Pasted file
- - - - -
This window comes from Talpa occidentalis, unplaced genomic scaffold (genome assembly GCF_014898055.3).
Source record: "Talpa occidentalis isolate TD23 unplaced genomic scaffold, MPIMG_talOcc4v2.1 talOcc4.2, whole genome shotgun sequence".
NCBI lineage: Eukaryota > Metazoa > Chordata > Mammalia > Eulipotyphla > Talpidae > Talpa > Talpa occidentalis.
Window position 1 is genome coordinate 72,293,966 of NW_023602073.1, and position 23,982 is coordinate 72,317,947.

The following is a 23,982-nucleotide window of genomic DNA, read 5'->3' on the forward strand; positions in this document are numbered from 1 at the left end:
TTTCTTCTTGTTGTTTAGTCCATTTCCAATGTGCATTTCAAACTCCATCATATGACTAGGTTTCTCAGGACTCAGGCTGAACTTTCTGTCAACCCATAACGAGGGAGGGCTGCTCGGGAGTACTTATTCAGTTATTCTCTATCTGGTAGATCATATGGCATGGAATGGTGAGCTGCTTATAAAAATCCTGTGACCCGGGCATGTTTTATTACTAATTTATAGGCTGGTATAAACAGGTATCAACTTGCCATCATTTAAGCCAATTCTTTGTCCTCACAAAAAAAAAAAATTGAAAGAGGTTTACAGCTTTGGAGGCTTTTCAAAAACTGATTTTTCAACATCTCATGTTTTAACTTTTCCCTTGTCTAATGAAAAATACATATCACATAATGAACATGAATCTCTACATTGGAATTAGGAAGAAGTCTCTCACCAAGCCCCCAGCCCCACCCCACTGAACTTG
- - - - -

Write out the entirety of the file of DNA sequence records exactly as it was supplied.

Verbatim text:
This window comes from Talpa occidentalis, unplaced genomic scaffold (genome assembly GCF_014898055.3).
Source record: "Talpa occidentalis isolate TD23 unplaced genomic scaffold, MPIMG_talOcc4v2.1 talOcc4.2, whole genome shotgun sequence".
NCBI lineage: Eukaryota > Metazoa > Chordata > Mammalia > Eulipotyphla > Talpidae > Talpa > Talpa occidentalis.
Window position 1 is genome coordinate 72,293,966 of NW_023602073.1, and position 23,982 is coordinate 72,317,947.

The following is a 23,982-nucleotide window of genomic DNA, read 5'->3' on the forward strand; positions in this document are numbered from 1 at the left end:
TTTCTTCTTGTTGTTTAGTCCATTTCCAATGTGCATTTCAAACTCCATCATATGACTAGGTTTCTCAGGACTCAGGCTGAACTTTCTGTCAACCCATAACGAGGGAGGGCTGCTCGGGAGTACTTATTCAGTTATTCTCTATCTGGTAGATCATATGGCATGGAATGGTGAGCTGCTTATAAAAATCCTGTGACCCGGGCATGTTTTATTACTAATTTATAGGCTGGTATAAACAGGTATCAACTTGCCATCATTTAAGCCAATTCTTTGTCCTCACAAAAAAAAAAAATTGAAAGAGGTTTACAGCTTTGGAGGCTTTTCAAAAACTGATTTTTCAACATCTCATGTTTTAACTTTTCCCTTGTCTAATGAAAAATACATATCACATAATGAACATGAATCTCTACATTGGAATTAGGAAGAAGTCTCTCACCAAGCCCCCAGCCCCACCCCACTGAACTTG